It is Easter weekend. Because of the pandemic, it is not a traditional holiday weekend.

Families across Vermont continue to struggle as a result of the pandemic and the economic fallout that has resulted from it. As a state, we already had food insecurity issues. Just this past fall, the University of Vermont released a report that showed just how hard the challenge has become.

Since the pandemic’s onset, a UVM research team found:

— Nearly 30% of Vermonters have experienced food insecurity — nearly triple 2018 levels — highlighting the increased hardship experienced across the state.

— Roughly one in four respondents are eating fewer servings of fruits and vegetables, suggesting a decrease in diet quality. Also, people are eating less red meat and seafood, compared to before the pandemic.

— 33% of respondents used food-assistance programs. One in five households (19.1%) participated in 3SquaresVT (Supplemental Nutrition Assistance Program/SNAP). Nearly 15% used a food pantry.

— Nearly 40% of households faced job disruptions (25% lost jobs, 35% reduced income, 20% furloughed). Of households with job disruptions, almost 40% experienced food insecurity as well.

— Households with greater odds of food insecurity include: those making less than $50,000 (six times greater), those with a job loss or disruption (2.4 times greater), those without a college degree (2.1 times greater) and those with children (two times greater).

Concerns about food costs and access to food assistance are rising. 71% of respondents felt concerned about food becoming more expensive, up from March. Many worried about others learning about their use of aid programs.

Vermonters are hunting, gardening, foraging and preserving more. 42% reported home food procurement efforts since COVID-19, including many for the first time.

The results mirror nationwide trends. America is starting to claw its way out of the economic fallout from the coronavirus pandemic, but food insecurity persists, especially for children and older adults, the Associated Press reported this week.

Food banks around the U.S. continue giving away far more canned, packaged and fresh provisions than they did before the virus outbreak tossed millions of people out of work, forcing many to seek something to eat for the first time. For those who are now back at work, many are still struggling, paying back rent or trying to rebuild savings.

“We have all been through an unimaginable year,” said Brian Greene, CEO of the Houston Food Bank, the network’s largest. It was distributing as much as 1 million pounds of groceries daily at various points during the pandemic last year.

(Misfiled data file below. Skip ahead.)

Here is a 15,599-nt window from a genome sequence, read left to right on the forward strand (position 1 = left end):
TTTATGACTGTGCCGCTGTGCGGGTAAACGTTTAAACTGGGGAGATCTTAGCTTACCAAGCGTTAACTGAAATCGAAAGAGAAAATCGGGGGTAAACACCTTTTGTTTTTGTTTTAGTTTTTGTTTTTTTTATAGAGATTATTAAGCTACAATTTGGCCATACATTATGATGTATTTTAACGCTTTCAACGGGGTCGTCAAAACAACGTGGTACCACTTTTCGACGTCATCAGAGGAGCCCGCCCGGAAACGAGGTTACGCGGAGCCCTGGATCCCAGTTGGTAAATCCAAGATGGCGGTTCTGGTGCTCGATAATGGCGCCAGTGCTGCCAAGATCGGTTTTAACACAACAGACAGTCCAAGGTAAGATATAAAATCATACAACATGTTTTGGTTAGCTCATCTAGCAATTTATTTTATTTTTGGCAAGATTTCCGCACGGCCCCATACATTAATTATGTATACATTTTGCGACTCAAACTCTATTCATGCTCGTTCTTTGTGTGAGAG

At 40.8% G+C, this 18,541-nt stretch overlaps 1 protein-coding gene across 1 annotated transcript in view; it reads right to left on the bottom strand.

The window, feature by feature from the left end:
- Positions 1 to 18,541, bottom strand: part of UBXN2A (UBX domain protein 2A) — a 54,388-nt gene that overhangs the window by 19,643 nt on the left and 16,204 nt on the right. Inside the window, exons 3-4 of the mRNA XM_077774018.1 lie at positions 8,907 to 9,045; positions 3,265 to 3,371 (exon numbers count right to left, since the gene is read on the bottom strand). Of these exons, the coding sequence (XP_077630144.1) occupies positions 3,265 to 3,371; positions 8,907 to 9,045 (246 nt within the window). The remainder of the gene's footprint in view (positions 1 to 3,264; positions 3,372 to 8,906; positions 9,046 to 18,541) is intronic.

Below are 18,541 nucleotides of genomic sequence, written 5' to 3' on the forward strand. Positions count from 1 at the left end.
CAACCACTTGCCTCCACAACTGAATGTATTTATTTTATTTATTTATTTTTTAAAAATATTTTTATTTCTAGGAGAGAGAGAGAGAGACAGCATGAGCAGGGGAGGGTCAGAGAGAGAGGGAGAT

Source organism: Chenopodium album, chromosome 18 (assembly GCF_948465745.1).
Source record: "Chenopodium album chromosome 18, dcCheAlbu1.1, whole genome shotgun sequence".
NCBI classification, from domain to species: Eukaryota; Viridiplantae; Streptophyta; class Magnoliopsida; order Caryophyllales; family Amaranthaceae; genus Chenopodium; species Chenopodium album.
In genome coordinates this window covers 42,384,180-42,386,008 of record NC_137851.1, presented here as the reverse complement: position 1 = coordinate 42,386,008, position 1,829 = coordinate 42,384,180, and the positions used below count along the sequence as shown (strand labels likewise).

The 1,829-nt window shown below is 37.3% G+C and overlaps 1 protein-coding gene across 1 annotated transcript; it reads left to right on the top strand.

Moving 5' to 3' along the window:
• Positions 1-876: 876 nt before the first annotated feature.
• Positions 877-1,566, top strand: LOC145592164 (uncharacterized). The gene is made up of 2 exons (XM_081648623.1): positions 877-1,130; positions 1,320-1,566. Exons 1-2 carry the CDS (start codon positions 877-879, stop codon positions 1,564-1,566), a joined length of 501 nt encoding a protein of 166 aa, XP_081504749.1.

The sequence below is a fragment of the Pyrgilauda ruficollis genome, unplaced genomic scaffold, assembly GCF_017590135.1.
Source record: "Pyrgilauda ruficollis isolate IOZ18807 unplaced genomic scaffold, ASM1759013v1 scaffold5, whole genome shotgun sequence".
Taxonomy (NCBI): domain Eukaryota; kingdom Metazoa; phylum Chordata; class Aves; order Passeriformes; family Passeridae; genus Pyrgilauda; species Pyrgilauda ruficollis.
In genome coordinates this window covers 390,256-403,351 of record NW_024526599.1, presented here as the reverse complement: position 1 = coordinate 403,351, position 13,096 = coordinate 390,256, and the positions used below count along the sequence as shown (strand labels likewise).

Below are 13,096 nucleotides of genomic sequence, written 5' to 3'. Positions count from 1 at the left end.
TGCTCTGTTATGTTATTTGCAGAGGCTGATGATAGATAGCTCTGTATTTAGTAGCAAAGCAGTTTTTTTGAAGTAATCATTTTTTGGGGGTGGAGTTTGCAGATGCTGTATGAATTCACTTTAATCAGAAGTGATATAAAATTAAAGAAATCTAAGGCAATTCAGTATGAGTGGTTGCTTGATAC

Data from Feeding America, a national network of most food banks in the U.S., shows that its members dispensed far more in the last three months of 2020 compared with the same period in 2019.

The food banks that agreed to let Feeding America publicly share their data, 180 out of 200 total, collectively distributed far more food — about 42% — during the last quarter of 2020 than in the same period of 2019. The amount of food allotted in the last quarter slipped just slightly from the previous three months, down around just 1%.

According to the AP report, when COVID fears shuttered schools around the U.S. last spring, school districts nationwide suddenly had to get food to students who rely on free lunches even in the best times.

The number of free meals districts served to children whose families meet income criteria fell sharply: Nationwide, approximately 1.65 billion fewer breakfasts and lunches were served by child food service programs between March and November 2020 than were served March through November 2019 — a decrease of 30%.

And since the pandemic began, many older adults in the U.S. have turned to food banks, Meals on Wheels home deliveries and other charities to get enough to eat.

Over $1.675 billion in emergency funding has gone to nutrition programs under the Older Americans Act to pay for food, gas and drivers to deliver meals, along with masks, gloves and sanitizer to protect staff.

We cannot ignore this threat to our society. We must be mindful of the problem. And now we must do all we can to make sure Vermonters are not going hungry.

If you are in need of food assistance, call 1-800-642-5119.

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